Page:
I don't understand. How does this answer the question of why women often hunt less than men? Or why typically men preferentially hunt and women preferentially gather? You say that "What was asking for explanation was the common belief that most societies naturally divide labour so that men hunt and women gather", but I don't see where in the thread anyone asked for an explanation for that. [And "ethnocentrism" fails miserably as an explanation for that anyway, since Western society doesn't divide labour into hunting for men and gathering for women]
In fact, I'm triply puzzled:
a) you seem to want to talk about why people believe a thing rather than why the thing is the case;
b) your proposed explanation is in any case i) unfalsifiable, being equally able to explain anything, ii) unsupported by any evidence and prima facie highly improbable, and iii) fails entirely to explain the phenomenon under discussion (to some extent "ethnocentrism" may be an answer to why people think that it's natural for men to work and women to not work, or, if we include for men to obtain and women to process, but certainly not, in the west, for men to hunt and women to gather!);
c) in the process, you state that the belief is demonstratedly false, while seeming accepting the facts that demonstrate that it's true! You said yourself, indeed, that it being true was "pretty common" in hunter gatherer societies (and surely nobody's ever claimed this putative principle was 100% universal!).
And indeed the evidence supplied so far goes further: out of 855 societies in which hunting was important, 841 of them had hunting as a male-only activity, and 14 of them had hunting as a preferentially male activity. None had a bias toward women in hunting. Zero.
Similarly (but to a lesser degree): out of 470 societies, 246 had gathering female-only, and 129 female-mainly, alongside 59 egalitarian, and only 36 preferentially or only male.
For the sake of simplicity: that's a 100% of societies with a male sex bias for hunting, and 80% with a female sex bias for gathering (with most of the remaining 20% being egalitarian rather than male-bias).
That looks like pretty good prima facie evidence for the idea that "most" societies naturally divide labour this way. Which rather does away with the need to explain why many believe this. [Indeed, since our society doesn't act like this, and most do, the belief that most do is doubly inexplicable through 'ethnocentrism']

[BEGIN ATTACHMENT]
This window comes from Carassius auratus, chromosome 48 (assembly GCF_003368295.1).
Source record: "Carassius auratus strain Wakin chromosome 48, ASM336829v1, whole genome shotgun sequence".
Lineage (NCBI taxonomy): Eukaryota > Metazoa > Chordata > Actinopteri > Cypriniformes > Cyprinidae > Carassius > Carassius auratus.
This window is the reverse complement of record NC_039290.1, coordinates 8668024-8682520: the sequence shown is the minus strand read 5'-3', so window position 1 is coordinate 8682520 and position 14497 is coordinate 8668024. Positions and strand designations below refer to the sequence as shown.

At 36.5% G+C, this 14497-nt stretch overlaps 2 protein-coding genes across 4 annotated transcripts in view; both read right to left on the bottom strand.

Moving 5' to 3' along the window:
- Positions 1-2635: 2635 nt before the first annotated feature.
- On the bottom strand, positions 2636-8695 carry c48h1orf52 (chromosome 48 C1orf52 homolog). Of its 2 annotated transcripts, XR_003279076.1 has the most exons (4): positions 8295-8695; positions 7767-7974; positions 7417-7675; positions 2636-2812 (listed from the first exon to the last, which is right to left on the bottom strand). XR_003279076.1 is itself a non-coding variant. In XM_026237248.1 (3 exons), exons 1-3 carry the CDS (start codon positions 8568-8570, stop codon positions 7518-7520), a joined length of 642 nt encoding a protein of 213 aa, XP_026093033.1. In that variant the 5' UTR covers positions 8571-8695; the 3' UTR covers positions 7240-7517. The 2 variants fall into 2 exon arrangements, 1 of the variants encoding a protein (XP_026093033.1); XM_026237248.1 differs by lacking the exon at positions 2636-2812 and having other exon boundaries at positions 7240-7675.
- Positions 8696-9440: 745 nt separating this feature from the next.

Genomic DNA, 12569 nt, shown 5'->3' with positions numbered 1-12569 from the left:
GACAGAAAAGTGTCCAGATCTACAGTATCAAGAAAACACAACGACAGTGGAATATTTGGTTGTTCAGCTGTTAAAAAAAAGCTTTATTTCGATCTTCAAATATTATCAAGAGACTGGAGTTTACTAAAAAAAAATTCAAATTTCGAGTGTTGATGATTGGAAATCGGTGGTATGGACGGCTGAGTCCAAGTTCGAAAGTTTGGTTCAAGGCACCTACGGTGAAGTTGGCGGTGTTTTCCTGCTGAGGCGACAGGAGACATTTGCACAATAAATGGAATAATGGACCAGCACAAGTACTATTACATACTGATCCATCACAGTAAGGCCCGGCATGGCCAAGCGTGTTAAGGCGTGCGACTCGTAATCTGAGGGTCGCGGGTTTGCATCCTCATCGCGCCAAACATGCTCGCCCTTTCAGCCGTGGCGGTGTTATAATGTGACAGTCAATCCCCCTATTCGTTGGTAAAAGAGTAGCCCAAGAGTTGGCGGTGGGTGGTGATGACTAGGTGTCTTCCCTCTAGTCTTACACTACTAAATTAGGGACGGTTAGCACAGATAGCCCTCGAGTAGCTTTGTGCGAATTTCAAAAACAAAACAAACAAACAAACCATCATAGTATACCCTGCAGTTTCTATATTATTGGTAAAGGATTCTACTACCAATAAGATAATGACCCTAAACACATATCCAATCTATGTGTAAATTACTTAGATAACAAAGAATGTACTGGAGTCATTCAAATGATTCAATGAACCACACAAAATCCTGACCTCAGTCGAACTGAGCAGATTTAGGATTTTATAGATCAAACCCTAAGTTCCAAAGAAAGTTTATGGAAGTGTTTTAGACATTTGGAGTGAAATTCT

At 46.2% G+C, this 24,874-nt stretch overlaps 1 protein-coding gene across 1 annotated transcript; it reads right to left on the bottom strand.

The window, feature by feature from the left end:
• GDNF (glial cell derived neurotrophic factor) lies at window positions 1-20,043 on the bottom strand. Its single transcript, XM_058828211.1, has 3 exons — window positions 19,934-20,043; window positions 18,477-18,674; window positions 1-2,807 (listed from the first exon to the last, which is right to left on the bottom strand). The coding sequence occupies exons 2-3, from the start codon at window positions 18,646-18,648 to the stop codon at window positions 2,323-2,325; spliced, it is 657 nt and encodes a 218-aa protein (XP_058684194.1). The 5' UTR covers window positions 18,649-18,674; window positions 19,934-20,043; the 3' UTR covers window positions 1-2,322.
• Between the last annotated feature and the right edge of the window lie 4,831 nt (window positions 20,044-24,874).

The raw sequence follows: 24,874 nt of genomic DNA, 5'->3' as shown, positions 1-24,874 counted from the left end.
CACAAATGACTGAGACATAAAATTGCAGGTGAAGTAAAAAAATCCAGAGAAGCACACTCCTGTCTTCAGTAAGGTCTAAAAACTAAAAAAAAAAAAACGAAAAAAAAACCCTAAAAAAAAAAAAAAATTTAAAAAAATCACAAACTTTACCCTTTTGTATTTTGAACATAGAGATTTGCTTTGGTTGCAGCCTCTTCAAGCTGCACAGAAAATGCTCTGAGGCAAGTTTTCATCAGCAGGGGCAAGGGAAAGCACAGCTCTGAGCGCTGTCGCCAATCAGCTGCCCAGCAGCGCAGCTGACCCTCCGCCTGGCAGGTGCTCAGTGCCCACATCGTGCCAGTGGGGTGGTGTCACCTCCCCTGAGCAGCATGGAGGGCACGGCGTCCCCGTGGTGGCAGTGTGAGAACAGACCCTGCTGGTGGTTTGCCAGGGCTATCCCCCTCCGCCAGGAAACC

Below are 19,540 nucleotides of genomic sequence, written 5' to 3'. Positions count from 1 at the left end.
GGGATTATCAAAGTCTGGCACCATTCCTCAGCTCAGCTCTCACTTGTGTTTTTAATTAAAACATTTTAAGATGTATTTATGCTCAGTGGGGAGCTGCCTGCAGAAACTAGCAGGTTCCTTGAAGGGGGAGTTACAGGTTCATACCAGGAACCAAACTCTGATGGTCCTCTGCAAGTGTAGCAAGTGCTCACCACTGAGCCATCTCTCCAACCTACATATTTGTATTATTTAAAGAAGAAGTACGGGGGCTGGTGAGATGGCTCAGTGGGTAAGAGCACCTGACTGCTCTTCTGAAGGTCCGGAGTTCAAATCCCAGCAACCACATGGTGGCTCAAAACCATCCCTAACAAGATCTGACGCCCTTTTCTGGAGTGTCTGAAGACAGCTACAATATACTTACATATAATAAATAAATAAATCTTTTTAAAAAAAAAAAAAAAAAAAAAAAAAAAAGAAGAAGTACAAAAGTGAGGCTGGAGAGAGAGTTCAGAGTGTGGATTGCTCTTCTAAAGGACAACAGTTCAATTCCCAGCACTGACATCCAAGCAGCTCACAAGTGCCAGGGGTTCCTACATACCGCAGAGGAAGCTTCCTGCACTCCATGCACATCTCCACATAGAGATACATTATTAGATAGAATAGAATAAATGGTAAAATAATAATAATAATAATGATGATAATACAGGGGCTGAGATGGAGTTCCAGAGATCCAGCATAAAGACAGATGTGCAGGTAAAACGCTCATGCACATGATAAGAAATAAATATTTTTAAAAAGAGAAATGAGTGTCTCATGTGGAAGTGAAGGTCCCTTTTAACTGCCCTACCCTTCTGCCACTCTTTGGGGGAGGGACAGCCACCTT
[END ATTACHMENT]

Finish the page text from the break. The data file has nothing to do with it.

Now of course, you may have better evidence than the Ethnographic Atlas. But the convention is that if one person puts forward evidence, you put forward your own, or you at least say what's wrong with the evidence put forward... you don't just sit silently as the evidence is presented and then carry on as though it doesn't exist.
So, and I don't mean to be harsh, and it wasn't my word, but: yes, a one-word response to an unasked or tangentially asked question, that doesn't pay heed to the gist of the discussion, that doesn't engage with the presented evidence, that isn't presented with any evidence of its own, that makes no rational sense, that has little if any explanatory power, and that could just as easily be presented as an answer to any thread on the board, can sometimes qualify as "underthought".
[I also think it's disingenuous, because it moves the discussion away from facts and toward political conveniences, by using political weapons designed to delegitimise the opinions of others without having to have recourse to reason or evidence. It's a Godwin. "People think like that because... because they're doubleplusungood people, that's why! And any sort of attempt to defend it is also doubleplusungood!". Slogans, dogwhistles, and politically loaded labels should be used a last resource, not as a first.]
But the river tripped on her by and by, lapping
as though her heart was brook: Why, why, why! Weh, O weh
I'se so silly to be flowing but I no canna stay!